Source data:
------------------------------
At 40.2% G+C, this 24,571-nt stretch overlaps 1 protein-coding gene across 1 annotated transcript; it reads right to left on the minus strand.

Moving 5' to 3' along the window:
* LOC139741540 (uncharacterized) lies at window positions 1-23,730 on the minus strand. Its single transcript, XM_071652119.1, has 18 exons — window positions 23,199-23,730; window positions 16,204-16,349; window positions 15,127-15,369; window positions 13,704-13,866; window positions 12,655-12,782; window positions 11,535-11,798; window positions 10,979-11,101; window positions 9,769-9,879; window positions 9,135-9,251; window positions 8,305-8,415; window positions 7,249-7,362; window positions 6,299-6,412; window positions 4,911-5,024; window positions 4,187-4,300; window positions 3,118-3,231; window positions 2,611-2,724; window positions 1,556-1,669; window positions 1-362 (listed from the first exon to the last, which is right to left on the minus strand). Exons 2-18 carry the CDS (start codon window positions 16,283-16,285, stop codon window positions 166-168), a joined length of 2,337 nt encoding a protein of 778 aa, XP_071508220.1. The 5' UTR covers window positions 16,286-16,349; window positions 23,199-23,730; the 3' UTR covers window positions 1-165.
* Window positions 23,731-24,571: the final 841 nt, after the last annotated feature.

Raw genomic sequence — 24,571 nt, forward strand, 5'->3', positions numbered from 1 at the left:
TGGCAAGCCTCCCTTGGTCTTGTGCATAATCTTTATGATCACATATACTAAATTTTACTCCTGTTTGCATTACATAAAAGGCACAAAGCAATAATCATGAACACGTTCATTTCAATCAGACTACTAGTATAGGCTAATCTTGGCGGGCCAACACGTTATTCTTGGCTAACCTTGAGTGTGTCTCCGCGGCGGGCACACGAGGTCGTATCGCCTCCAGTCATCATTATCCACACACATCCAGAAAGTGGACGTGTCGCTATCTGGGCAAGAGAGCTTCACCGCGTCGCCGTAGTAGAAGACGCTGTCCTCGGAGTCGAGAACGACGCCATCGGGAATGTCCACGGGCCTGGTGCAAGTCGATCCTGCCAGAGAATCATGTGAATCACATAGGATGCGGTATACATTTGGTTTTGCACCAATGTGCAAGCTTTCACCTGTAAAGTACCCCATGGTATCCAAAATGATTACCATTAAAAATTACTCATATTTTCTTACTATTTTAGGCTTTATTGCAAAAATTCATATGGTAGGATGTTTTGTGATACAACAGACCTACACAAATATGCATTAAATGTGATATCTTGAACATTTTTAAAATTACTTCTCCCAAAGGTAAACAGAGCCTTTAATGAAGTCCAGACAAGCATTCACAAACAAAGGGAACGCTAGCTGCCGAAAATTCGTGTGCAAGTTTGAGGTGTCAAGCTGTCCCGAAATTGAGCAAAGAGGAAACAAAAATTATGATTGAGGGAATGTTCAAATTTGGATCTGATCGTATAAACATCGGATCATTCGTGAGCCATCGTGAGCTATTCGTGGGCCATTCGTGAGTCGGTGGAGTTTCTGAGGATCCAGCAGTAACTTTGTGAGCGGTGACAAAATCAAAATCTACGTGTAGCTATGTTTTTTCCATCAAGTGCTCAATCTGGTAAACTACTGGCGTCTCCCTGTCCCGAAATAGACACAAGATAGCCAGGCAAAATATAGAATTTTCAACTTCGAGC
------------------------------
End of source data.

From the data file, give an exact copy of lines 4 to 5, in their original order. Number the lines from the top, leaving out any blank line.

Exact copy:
* Window positions 23,731-24,571: the final 841 nt, after the last annotated feature.

Raw genomic sequence — 24,571 nt, forward strand, 5'->3', positions numbered from 1 at the left: